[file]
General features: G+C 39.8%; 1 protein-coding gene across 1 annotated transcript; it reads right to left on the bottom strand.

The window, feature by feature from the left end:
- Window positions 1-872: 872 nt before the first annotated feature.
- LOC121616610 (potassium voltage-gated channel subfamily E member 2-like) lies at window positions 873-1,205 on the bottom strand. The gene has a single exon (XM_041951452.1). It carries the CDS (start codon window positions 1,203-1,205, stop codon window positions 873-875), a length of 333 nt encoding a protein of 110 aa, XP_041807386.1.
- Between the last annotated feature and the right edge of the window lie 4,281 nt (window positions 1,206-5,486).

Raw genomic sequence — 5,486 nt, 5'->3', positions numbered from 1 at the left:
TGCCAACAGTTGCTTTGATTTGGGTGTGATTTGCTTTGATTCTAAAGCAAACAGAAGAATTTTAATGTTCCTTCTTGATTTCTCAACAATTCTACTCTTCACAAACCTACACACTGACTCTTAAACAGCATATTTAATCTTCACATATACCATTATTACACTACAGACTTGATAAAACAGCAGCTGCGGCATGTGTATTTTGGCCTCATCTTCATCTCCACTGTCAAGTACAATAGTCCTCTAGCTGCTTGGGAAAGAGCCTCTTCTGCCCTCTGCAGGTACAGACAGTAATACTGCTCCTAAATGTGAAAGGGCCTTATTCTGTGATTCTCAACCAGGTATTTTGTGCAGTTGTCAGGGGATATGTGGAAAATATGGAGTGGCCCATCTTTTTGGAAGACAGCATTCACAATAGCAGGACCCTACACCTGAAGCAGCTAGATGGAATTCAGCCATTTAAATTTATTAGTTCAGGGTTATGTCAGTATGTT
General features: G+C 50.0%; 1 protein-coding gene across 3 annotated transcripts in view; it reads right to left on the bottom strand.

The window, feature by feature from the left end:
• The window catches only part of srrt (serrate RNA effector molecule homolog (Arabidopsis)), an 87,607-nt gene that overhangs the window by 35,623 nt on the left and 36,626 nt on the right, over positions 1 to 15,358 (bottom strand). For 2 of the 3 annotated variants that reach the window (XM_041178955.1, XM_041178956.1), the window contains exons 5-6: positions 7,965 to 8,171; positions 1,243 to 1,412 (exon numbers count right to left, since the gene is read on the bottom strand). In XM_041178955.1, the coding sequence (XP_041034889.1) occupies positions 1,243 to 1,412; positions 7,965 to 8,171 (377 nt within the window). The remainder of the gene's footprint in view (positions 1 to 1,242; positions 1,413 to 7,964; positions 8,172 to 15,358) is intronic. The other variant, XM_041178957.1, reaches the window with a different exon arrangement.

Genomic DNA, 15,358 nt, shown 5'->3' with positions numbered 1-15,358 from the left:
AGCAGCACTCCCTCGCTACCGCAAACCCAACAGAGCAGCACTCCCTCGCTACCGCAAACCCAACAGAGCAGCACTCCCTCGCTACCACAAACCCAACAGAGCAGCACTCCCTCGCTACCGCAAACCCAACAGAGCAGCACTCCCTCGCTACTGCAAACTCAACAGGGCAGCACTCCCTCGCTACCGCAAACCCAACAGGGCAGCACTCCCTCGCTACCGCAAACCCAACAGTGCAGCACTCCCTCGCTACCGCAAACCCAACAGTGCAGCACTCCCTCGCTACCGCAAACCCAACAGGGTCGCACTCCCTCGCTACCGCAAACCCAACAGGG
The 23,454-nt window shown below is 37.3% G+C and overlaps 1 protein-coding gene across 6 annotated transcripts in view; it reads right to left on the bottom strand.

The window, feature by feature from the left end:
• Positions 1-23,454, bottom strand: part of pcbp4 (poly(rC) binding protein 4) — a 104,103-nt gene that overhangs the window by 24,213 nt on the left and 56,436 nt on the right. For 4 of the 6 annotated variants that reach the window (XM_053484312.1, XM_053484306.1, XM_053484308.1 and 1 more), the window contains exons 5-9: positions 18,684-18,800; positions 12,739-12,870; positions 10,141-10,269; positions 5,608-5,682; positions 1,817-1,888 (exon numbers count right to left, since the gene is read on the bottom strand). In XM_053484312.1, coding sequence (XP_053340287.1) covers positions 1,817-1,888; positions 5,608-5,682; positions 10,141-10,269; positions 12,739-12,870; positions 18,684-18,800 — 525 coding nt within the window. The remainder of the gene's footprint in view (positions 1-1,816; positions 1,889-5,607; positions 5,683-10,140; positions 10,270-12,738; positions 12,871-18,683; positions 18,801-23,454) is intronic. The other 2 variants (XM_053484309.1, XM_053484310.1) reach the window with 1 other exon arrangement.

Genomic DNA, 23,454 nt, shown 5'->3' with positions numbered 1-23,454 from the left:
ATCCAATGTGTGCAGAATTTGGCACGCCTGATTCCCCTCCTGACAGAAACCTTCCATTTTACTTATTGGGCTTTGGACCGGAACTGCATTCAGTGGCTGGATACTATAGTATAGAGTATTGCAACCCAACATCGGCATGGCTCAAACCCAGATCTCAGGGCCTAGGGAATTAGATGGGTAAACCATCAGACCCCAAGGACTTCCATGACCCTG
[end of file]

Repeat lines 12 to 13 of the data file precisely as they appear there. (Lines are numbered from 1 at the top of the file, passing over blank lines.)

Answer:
AGCAGCACTCCCTCGCTACCGCAAACCCAACAGAGCAGCACTCCCTCGCTACCGCAAACCCAACAGAGCAGCACTCCCTCGCTACCACAAACCCAACAGAGCAGCACTCCCTCGCTACCGCAAACCCAACAGAGCAGCACTCCCTCGCTACTGCAAACTCAACAGGGCAGCACTCCCTCGCTACCGCAAACCCAACAGGGCAGCACTCCCTCGCTACCGCAAACCCAACAGTGCAGCACTCCCTCGCTACCGCAAACCCAACAGTGCAGCACTCCCTCGCTACCGCAAACCCAACAGGGTCGCACTCCCTCGCTACCGCAAACCCAACAGGG
The 23,454-nt window shown below is 37.3% G+C and overlaps 1 protein-coding gene across 6 annotated transcripts in view; it reads right to left on the bottom strand.